After performing the usual void sticker-ectomy, we were inside the drive in no time with the removal four screws.
Due to the thermal pads, the the PCB is stuck pretty well but peels off with careful pressure. Kingston is one of the few that actually use thermal pads in their drives which not only dissapate heat as the name suggests but further mitigates the risk of physical shock from damaging the components within.
The first side of the PCB contains two rows of four NAND flash modules and as is usual for SF-2281 drives, no cache is present.
Zooming in on the MLC NAND we see that though Kingston is screened on the chips with part number FT64G08UCT1 listed. These are actually Toshiba wafers packaged by Kingston which helps them control manufacturing costs and offer a better value to the consumer. In fact this is the first time we’ve seen the 19nm Toggle NAND on a drive we’ve which will make the testing a little more interesting. There are 16 total modules with each being 8GB in density so we end up with 128GB on board.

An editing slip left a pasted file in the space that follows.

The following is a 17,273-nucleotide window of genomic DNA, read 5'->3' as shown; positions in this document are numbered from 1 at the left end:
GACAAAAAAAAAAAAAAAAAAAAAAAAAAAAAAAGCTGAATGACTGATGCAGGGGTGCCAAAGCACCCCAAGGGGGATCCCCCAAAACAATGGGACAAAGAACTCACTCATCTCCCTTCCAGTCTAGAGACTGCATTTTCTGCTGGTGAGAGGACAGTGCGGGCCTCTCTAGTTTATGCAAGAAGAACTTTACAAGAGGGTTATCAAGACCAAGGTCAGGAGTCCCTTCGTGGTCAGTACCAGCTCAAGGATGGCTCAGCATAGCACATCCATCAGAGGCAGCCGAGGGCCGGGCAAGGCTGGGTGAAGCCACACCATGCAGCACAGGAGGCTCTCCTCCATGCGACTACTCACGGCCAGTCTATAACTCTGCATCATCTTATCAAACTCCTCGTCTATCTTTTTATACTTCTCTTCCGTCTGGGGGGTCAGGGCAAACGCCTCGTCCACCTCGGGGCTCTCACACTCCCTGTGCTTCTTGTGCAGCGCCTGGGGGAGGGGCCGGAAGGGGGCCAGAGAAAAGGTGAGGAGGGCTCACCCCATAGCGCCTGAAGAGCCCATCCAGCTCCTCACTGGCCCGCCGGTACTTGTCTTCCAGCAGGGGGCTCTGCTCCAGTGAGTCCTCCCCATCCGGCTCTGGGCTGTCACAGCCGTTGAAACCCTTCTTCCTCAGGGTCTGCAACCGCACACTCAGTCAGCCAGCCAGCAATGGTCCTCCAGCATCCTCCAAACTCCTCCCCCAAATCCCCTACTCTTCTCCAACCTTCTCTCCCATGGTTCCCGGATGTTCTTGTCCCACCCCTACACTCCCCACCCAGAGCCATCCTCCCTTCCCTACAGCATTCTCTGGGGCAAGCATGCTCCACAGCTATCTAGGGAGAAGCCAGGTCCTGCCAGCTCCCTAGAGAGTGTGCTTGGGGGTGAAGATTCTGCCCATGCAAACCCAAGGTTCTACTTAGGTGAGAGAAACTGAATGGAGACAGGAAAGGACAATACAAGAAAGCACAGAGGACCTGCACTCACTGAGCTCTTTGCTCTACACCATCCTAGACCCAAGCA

On the flip side, we see the remaining eight NAND modules along with the SF-2281 controller.
Unlike the usual images of the SF-2281 controller, this one is a little different because “SandForce” is not the dominant brand screened on it but rather the Kingston brand is the most prominent. From the dozens of drives we’ve tested as well as personal use, we know it’s a quality controller that has been probably the most popular controller – in terms of units shipped – to date. It does a nice job of wear-leveling, maintaining low write amplification, and handling real-time data compression to bolster write speeds. All thanks to its proprietary DuraClass technology. Of course it also supports TRIM and idle garbage collection and though performance may vary by firmware and NAND it’s paired with, it always performs very well.